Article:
What are Trigger Points?
Trigger points are found as extremely sore points occurring in ropy bands throughout the body. They can also be felt as painful lumps of hardened fascia (a sheet or band of fibrous connective tissue enveloping, separating, or binding together muscles, organs, and other soft structures of the body).
Trigger points can be either latent or active. An active trigger point is one that actively refers pain either locally or to another location (most trigger points refer pain elsewhere in the body along nerve pathways). A latent trigger point is one that exists, but does not yet refer pain actively, but may do so when pressure or strain is applied to the myoskeletal structure containing the trigger point. Latent trigger points can influence muscle activation patterns. Activation of trigger points may be caused by a number of factors, including acute or chronic muscle overload, activation by other trigger points, disease, and psychological distress.
If you stretch a muscle about 2/3 of the way out, you might be able to feel them. Sometimes the muscles get so tight that you can’t feel the lumps, or even the tight bands. The muscle just feels like ‘concrete’.
Myofascial (of or relating to fascia surrounding muscles) trigger points can entrap the nerves, blood and lymph vessels, causing a variety of symptoms that confuse doctors and patients alike. Often nerve damage is incorrectly suspected which can result in many unnecessary tests.
Trigger points occur when multiple microscopic areas cause segments of the muscle fibres (called sacromeres) to become distorted. Eventually, a contraction knot forms as well as a taut band. When you have triggers points, your muscle strength becomes unreliable, stiff, and lead to muscle tightness and weakness.
Trigger Point Therapy
There are many different types of treatment which come under the umbrella of trigger point therapy. The ones which I find the simplest and often the most effective are;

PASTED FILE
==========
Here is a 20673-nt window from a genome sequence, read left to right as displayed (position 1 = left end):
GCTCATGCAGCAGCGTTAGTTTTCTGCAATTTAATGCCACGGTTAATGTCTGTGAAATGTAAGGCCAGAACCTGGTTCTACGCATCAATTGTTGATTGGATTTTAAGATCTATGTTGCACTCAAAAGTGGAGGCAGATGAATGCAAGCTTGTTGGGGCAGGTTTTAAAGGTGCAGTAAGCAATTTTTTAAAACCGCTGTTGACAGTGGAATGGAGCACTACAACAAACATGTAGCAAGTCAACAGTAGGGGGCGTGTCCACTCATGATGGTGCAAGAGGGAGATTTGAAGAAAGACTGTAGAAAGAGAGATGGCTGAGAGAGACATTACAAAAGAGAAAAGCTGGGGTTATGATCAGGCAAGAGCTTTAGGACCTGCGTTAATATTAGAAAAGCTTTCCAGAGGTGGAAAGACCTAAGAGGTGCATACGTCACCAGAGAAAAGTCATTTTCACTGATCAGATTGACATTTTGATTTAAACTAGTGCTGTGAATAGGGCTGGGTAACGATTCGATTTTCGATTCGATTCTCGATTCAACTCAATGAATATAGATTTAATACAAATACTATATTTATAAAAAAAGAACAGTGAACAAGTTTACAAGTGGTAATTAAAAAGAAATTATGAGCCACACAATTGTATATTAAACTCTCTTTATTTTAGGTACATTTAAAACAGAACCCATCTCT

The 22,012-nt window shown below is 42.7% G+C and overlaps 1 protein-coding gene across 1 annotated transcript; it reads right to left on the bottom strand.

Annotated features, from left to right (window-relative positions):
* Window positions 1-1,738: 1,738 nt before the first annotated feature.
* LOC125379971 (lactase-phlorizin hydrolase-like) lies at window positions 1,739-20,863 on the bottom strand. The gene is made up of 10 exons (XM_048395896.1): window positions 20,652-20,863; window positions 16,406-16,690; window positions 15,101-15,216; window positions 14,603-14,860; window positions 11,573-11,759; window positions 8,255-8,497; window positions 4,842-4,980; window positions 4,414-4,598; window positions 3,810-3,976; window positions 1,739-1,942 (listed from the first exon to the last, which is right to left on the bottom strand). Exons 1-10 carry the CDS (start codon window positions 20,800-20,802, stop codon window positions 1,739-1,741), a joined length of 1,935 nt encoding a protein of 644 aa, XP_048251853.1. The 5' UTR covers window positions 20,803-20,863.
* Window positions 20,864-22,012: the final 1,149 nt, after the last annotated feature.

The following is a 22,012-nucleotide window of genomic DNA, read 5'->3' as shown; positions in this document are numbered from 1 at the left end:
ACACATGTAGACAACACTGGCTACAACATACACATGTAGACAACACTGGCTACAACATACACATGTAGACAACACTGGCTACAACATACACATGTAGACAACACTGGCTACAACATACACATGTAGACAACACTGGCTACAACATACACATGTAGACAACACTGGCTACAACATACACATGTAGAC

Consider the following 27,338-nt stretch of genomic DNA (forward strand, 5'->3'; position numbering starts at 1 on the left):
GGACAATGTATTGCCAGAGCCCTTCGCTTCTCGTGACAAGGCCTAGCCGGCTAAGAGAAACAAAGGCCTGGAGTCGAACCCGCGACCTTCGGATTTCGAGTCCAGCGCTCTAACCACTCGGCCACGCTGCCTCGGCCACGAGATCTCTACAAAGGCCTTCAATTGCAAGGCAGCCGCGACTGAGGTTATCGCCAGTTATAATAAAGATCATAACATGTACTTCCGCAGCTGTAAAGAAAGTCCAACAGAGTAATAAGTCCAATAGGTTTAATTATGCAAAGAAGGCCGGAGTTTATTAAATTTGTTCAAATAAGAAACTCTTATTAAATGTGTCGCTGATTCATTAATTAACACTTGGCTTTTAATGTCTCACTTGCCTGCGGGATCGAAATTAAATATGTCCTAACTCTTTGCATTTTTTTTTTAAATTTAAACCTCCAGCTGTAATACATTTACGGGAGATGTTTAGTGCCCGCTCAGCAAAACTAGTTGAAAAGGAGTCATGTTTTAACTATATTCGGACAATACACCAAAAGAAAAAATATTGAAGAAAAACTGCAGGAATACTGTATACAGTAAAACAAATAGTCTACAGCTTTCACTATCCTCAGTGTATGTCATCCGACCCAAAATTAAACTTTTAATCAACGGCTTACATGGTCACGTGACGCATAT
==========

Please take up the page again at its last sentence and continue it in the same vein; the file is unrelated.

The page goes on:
- Trigger point pressure release
- Voluntary contraction and release methods
- Myofascial release
Trigger point pressure is known to be effective at central trigger points where there is rationale for its use. A therapist lengthens the muscle to the point of increasing resistance within the comfort zone and then applies gentle, gradually increasing pressure on the trigger point until the finger encounters a definite increase in tissue resistance. This pressure then can be increased when the muscle has released. This is repeated for each band of taut muscle.
Voluntary contraction and release methods (PNF – Proprioceptive Neuromuscular Facilitation), employ degrees of voluntary (active) contraction followed by relaxation. A reduction in muscle stiffness (tension) following the contraction provides an increase in range of movement. This approach is the basis of the simplest, most available, most popular, and most effective techniques for inactivating Myofascial trigger points.
Myofascial release is a form of soft tissue therapy intended for pain relief and increasing range of motion. Techniques include manual massage for stretching the fascia and releasing bonds between fascia, muscles, and bones are applied. The fascia is manipulated, directly or indirectly, to allow the connective tissue fibers to reorganize themselves in a more flexible, functional fashion, and therefore making them more efficient once again.
The fascia is a seamless web of connective tissue that covers and connects the muscles, organs, and skeletal structures, located between the skin and the underlying structure of muscle and bone. Muscle and fascia form the myofascia system. The fascial system is totally one structure that is present from your head to foot without any interruption.
Injuries, stress, inflammation, trauma, and poor posture can cause restriction to fascia. Since fascia is an interconnected web, the restriction or tightness to fascia at a place, with time can spread to other places in the body like a pull in tights. The goal of myofascial release is to release fascia restriction and restore its tissue health.
There are two different approaches to Myofascial release:
- Direct myofascial release (or more commonly known as deep tissue work) and:
- Indirect myofascial release (soft tissue work)
Personally I am more favour of the indirect approach though each therapist will have their own preferences.
If you have any further questions with regards trigger points or trigger points therapy, please do not hesitate to get in touch.